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Filipinos Ask: Could Democracy Be The Villain? With AM-Philippines-Subic, Bjt

November 23, 1992

MANILA, Philippines (AP) _ At a time when most of the world is embracing democracy, Filipinos are asking whether their U.S.-style government may be at the root of their economic and social problems.

Few of the country’s 65 million people are calling for a return to the dictatorial style of the late President Ferdinand Marcos, who was ousted in the 1986 ″people power revolution″ that installed Corazon Aquino.

But many commentators and political leaders complain that the current system, with separation of powers and checks-and-balances, inhibits strong leadership and makes it difficult to build a national consensus.

″I agree that our American-style democracy, more than anything else, has been responsible for our economic stagnation,″ wrote commentator Emil Jurado in The Manila Standard.

The debate accelerated following last week’s speech by former Singaporean Prime Minister Lee Kwan Yew, who told a business conference that the Philippine system produces ″gridlock on every major issue.″

That same day, President Fidel Ramos told his National Security Council that ″something is terribly wrong″ with the way Filipinos have governed themselves since independence from the United States in 1946 - one of the longest democratic traditions in the developing world.

The gloomy assessment stems mostly from the Philippines’ poor economic performance in a region enjoying the world’s highest economic growth rates.

Last year, the Philippine economy was stagnant, due to policy failures and a series of natural disasters, including a major earthquake in 1990 and a volcanic eruption the following year.

A World Bank study found that real per-capita wages were more than 7 percent lower than a decade ago.

Numerous studies have identified specific problem areas inhibiting economic growth: monopoly industries protected by protectionist tariffs, government favoritism, inequitable land distribution, failure to collect taxes and others.

But reforms have been blocked by the fact that powerful economic and political interests profit from the current arrangement and have exerted enough influence to prevent meaningful changes.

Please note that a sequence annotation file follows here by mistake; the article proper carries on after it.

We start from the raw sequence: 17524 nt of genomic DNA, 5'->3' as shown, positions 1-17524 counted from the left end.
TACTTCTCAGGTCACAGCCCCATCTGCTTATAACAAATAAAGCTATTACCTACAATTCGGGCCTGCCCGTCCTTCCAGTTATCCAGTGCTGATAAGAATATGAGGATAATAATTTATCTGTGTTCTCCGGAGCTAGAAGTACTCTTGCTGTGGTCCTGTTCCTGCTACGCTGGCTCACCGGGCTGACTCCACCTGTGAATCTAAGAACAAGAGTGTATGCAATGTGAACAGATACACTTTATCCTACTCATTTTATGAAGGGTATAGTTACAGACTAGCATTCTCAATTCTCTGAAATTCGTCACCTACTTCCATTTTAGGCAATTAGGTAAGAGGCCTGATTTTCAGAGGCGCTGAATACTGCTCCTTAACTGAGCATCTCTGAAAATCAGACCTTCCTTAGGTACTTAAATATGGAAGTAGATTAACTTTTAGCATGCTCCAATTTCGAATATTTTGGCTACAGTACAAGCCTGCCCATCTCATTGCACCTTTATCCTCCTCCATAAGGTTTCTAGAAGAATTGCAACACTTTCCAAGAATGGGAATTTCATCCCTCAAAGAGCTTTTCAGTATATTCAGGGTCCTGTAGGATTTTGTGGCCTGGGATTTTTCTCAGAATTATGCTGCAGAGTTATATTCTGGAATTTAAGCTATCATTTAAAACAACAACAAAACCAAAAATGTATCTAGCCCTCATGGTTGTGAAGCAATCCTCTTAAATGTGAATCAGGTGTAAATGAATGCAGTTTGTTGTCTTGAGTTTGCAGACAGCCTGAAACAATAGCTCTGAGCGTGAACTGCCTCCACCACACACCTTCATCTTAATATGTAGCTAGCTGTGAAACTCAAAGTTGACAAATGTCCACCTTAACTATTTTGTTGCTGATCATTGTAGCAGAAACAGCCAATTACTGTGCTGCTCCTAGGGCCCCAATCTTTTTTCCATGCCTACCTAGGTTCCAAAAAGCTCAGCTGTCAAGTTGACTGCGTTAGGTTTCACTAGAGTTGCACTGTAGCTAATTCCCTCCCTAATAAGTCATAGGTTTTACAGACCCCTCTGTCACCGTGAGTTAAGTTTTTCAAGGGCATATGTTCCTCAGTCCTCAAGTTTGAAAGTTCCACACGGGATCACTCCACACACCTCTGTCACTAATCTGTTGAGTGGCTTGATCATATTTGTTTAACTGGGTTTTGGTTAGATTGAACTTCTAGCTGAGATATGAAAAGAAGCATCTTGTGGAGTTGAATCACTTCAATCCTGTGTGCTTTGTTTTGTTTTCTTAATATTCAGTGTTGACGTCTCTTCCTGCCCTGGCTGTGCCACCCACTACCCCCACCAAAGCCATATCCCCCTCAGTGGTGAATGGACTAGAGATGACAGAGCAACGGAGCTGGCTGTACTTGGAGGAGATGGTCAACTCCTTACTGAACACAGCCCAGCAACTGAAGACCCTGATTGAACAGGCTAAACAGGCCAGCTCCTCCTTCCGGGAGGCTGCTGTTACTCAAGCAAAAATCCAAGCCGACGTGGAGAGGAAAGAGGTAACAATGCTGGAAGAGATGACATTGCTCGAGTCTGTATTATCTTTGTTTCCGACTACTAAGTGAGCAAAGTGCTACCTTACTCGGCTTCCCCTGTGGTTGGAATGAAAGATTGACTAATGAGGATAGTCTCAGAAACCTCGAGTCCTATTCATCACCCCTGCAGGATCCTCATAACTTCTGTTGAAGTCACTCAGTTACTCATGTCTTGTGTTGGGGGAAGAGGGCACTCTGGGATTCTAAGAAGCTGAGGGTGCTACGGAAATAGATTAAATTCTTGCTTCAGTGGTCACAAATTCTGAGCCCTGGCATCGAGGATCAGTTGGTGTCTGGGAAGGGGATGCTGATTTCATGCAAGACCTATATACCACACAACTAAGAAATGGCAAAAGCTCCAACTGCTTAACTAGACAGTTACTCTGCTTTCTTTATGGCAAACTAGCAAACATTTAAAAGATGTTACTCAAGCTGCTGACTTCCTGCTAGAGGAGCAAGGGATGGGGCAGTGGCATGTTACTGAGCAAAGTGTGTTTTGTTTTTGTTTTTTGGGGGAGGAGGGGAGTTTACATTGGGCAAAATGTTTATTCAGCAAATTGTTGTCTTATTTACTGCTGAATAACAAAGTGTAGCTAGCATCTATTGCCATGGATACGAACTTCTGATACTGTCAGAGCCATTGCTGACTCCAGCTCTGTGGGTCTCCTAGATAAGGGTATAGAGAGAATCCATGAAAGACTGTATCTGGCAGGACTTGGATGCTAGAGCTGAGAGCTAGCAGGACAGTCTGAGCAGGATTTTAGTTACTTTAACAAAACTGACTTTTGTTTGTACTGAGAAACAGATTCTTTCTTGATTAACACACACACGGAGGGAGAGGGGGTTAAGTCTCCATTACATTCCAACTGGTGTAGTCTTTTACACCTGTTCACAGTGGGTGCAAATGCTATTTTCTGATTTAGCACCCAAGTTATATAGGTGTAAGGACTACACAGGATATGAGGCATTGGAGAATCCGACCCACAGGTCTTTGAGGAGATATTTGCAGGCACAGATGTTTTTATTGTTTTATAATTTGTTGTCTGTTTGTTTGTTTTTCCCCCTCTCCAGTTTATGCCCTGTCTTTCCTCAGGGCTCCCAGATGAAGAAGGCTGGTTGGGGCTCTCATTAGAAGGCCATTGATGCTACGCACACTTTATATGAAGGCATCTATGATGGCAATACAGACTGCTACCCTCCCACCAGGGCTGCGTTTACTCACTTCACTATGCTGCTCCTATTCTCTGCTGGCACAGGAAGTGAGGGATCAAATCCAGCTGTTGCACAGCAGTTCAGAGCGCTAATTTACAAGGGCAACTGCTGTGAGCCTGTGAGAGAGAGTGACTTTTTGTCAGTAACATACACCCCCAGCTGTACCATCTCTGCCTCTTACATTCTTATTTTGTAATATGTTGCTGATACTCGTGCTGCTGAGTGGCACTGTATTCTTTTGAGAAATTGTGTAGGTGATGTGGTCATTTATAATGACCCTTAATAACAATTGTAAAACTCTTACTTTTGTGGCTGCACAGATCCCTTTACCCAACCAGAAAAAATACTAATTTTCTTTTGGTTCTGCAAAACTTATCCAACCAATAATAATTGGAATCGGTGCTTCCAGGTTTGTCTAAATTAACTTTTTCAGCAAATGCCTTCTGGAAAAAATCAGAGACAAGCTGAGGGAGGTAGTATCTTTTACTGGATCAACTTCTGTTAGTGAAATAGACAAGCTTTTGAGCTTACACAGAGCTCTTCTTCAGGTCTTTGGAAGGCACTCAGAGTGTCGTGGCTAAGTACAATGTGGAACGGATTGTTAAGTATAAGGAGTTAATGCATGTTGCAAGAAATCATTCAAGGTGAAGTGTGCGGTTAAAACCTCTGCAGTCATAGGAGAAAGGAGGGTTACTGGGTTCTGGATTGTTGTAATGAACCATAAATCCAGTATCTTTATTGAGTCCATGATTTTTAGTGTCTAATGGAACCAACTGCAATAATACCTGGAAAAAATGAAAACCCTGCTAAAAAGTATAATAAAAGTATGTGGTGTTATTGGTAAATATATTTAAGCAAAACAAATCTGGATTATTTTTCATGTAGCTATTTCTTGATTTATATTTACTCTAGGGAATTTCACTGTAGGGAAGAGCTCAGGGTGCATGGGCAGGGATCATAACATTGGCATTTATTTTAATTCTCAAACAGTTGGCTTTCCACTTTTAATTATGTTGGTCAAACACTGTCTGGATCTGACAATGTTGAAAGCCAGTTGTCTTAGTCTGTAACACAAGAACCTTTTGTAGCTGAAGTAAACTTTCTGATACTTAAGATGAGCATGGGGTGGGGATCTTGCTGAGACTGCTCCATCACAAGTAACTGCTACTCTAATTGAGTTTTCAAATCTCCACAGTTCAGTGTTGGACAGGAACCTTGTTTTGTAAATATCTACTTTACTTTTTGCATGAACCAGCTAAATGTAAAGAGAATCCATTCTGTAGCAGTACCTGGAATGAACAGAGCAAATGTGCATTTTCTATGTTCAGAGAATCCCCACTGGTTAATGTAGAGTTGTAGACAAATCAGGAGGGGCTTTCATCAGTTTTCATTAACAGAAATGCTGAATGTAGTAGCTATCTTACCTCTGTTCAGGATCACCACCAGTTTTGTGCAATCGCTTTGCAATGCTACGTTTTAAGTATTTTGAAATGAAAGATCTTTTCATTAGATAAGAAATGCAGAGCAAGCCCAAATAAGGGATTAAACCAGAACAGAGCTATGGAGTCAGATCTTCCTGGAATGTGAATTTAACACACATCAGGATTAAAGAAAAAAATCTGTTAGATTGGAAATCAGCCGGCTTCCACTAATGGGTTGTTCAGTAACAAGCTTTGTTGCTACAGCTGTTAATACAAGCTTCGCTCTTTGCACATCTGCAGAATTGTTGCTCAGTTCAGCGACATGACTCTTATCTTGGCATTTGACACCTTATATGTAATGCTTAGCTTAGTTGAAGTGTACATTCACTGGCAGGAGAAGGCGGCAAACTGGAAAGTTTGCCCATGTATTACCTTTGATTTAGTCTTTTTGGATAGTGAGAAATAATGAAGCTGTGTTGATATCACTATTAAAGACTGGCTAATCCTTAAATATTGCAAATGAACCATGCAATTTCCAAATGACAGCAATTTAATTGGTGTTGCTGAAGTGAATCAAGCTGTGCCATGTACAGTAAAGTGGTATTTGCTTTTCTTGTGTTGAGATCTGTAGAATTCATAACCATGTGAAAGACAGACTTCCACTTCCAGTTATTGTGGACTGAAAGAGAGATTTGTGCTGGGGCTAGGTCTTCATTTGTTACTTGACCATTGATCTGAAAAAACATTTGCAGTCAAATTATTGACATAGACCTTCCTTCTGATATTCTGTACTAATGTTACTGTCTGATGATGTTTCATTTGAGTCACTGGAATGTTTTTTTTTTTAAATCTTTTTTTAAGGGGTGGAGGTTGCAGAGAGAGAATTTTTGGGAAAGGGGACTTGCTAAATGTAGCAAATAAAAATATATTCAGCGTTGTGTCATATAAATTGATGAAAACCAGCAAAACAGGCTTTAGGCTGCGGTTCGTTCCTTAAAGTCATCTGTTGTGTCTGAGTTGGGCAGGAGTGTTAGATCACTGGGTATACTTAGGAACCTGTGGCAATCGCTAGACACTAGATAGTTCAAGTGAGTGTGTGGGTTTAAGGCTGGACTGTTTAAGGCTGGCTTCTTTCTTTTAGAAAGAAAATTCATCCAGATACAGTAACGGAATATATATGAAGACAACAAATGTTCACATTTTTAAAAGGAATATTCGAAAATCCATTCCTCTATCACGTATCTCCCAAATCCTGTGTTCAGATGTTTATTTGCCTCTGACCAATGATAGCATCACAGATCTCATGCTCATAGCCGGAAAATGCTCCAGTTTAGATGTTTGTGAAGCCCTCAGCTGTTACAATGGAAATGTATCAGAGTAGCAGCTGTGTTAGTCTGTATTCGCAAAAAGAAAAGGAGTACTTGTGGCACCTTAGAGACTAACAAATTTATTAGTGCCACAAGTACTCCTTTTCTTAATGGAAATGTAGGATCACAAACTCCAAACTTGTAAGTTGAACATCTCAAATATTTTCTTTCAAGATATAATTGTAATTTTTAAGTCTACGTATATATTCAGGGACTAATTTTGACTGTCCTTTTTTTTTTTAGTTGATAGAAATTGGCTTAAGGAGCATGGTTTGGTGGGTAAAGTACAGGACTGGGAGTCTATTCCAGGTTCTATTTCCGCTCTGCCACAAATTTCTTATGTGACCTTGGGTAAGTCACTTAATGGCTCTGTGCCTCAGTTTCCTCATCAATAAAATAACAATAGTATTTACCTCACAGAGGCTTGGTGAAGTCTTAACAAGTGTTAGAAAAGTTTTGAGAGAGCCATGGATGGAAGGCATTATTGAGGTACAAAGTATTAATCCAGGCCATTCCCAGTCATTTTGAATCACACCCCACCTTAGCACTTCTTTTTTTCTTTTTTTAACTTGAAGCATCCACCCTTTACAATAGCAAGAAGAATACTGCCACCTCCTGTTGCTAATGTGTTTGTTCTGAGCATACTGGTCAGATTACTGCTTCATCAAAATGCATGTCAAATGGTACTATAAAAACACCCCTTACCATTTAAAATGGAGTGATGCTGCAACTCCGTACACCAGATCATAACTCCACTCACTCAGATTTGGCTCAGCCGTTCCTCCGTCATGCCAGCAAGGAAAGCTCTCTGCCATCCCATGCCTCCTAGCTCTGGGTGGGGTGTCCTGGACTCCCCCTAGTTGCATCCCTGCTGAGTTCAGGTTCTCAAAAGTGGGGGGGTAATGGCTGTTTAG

For example, a landlord-dominated Congress so watered down the 1987 agrarian reform bill that most of the original sponsors voted against the final version.

Furthermore, the 1987 Constitution significantly weakened the powers of the presidency so as to prevent the rise of a new Marcos. The constitution requires congressional approval not only of Cabinet members but of senior police, military and agency officials.

The charter also restored a bicameral legislature. But because senators are elected nationwide, some have received more votes than the president and argue that they have no need to follow his directions.

Coupled with a weak political party structure, this means President Ramos faces a formidable task in pushing his programs through a legislature which often takes six months to a year to enact controversial bills.

Following Lee’s speech, which was widely reported, most commentators and major newspapers said techniques which were successful in Singapore, a city state of 3 million people, are probably unworkable in a country of 65 million people scattered over 7,100 islands and with eight major linguistic groups and two major religions: Christianity and Islam.

″What the citizens fervently want is a strong president who will enforce the laws in straightening things out, not an autocratic or despotic one,″ wrote commentator Belinda Cunanan in The Philippine Daily Inquirer.